Reuters reports that investigators raided the apartment of the Vice President Boudou looking into accusations that Boudou helped the printing company Ciccone Calcografica get out of bankruptcy by steering contracts their way to print currency for Argentina.
La Nacion reports that federal judge Norberto Oyarbide wears a $250,000 USD diamond ring for which he paid cash. The judge said he rented it for $7,500 USD to wear in the courtroom but people who have brought sanctions against him say otherwise. This is the same judge who in 2009 dismissed the case against Nestor Kirchner saying that the presidential couple enriched themselves while Kirchner was in office. The judge dismissed the case after having received a sworn affidavit from the Kirchner’s accountants explaining how the couple’s wealth ballooned from $18 to $46 million USD from 2003 to 2008. At that time Cristina was a delegate in the congress while her husband was president.
Ariel Matarazzo, mayor of the province of Santiago del Estero was arrested travelling from one state in Argentine to another with goods valued at 60,000 pesos ($13,000 USD) which he had bought in Paraguay. That is not much money but the point is that every Argentine buying goods abroad valued at more that $150 USD has to pay heavy import duties. When confronted with the issue he said he would not pay because he was son of the head of the House of Delegates where Cristina Fernandez has a majority.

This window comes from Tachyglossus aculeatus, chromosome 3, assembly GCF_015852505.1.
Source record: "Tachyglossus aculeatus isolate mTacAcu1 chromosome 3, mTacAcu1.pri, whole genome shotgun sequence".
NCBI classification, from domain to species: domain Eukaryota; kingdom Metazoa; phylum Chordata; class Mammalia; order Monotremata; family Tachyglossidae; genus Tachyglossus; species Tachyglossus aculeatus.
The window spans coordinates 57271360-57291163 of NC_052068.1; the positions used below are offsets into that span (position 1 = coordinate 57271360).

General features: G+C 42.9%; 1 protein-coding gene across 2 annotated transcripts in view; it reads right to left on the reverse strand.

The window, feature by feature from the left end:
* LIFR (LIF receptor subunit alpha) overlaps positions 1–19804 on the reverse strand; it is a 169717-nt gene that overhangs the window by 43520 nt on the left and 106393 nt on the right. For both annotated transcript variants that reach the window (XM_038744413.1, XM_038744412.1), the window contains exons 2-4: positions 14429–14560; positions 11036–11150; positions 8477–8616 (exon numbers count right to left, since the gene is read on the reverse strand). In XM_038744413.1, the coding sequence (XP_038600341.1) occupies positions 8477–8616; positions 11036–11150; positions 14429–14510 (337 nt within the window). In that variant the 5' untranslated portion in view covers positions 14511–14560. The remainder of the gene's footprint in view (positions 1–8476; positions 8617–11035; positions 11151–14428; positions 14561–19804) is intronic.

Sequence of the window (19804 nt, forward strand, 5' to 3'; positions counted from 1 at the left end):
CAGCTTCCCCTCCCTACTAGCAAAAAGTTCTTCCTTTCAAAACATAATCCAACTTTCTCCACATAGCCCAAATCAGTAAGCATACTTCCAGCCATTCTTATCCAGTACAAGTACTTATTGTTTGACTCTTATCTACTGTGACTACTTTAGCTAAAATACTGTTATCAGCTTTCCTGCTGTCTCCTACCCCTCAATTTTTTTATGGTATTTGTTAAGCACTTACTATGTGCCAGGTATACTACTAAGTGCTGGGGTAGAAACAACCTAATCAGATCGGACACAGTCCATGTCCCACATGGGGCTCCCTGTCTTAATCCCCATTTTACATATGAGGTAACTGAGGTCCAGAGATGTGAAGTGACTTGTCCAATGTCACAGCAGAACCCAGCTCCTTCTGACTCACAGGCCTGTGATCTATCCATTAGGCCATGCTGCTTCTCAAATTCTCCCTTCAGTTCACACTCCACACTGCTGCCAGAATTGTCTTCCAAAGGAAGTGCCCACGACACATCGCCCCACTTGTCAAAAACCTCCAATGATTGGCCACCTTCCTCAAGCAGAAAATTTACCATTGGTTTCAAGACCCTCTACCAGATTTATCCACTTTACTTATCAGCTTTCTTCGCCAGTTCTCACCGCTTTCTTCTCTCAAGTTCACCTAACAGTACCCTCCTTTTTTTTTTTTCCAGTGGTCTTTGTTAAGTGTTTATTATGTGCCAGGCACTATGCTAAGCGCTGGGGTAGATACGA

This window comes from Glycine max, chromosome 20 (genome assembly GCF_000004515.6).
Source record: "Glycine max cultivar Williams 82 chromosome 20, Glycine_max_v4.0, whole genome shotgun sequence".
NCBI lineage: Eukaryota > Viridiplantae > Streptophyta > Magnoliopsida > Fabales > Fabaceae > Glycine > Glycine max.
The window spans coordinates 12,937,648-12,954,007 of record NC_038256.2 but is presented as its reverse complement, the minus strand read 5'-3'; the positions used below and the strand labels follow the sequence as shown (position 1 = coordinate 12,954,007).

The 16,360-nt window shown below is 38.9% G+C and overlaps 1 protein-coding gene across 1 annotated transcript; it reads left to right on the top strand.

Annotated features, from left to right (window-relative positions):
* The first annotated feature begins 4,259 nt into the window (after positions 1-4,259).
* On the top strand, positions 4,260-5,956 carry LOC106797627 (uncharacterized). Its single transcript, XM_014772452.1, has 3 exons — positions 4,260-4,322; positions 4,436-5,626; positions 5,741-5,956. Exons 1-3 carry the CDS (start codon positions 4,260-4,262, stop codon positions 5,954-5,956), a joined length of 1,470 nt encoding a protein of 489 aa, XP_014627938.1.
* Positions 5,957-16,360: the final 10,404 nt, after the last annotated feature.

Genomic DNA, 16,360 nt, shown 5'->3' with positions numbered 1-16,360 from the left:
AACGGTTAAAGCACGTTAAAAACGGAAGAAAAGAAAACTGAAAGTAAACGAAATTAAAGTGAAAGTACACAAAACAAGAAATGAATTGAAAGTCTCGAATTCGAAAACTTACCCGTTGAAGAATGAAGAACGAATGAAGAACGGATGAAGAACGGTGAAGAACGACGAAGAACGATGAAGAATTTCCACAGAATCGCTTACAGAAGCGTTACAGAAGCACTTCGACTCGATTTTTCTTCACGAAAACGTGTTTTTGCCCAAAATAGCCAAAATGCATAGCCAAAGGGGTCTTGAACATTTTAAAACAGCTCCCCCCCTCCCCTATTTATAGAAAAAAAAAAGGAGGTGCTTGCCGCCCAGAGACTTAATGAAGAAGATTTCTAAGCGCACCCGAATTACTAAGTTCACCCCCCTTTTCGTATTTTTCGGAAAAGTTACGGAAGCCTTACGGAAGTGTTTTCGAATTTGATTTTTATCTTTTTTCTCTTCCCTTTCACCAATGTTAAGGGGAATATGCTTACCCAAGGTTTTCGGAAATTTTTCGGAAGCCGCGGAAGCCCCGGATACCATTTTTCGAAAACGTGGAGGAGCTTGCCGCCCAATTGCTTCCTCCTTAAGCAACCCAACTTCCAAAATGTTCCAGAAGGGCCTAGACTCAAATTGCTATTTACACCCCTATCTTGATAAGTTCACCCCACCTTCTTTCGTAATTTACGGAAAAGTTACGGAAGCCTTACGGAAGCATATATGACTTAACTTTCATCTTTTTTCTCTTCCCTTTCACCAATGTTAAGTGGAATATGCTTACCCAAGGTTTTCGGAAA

Lázaro Báez , former business associate of Néstor Kirchner escaped sanctions for evading $ 400 million Argentine pesos in taxes and money laundering. The tax court, with judges newly appointed by the Kirchner government, reversed the decision of the Federal Administration of Public Revenue (AFIP) with regard to the money laundering charge. Regarding the taxes owed Báez applied for an amnesty program for the unpaid taxes which forgives debts less than $75 million pesos while the amount under investigation was $400 million.
In the biggest scandal of all, the tragedia del once, in which a suburban commuter train crashed this year killing 50 people and injuring 676, has been blamed in part on crony capitalism because nothing has changed for the businessmen who run the railroad. The Auditor General of the country had informed the railroad no less than four times before the accident that there was a problem in maintenance of the trains including the failed brakes and that there was a risk of fatal accidents.
Presidential Power Grab?
El Mercurio newspaper in Chile says that Cristina Fernandez does not talk about running for a third term in 2015 but allows her spokesmen to do so. El Mercurio quoted the political analyst Joaquín Morales Solar is quoted as saying that is such a constituional reform were put before the people today it would fail. He says, “The President does not have the number of legislators necessary to push the need for reform.” Kristina has 55% control of the congress but congressional elections are coming in 2013 and a split with the major labor union which backs her has questioned how she will fare in that election. The journalist Jorge Lanata has compared the actions of the President to those of Hugo Chavez saying, “The parallels are incredible”.
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October 16, 2011
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Nicely written. Thanks!
If you like the heat, try Iquique. Or some other northern city. Or...
Wina! I finally got around to reading something of yours. I think I lo
Went in 2012, bloody awesome.
Dido, you know what makes me crazy? Many Chileans believe that a dog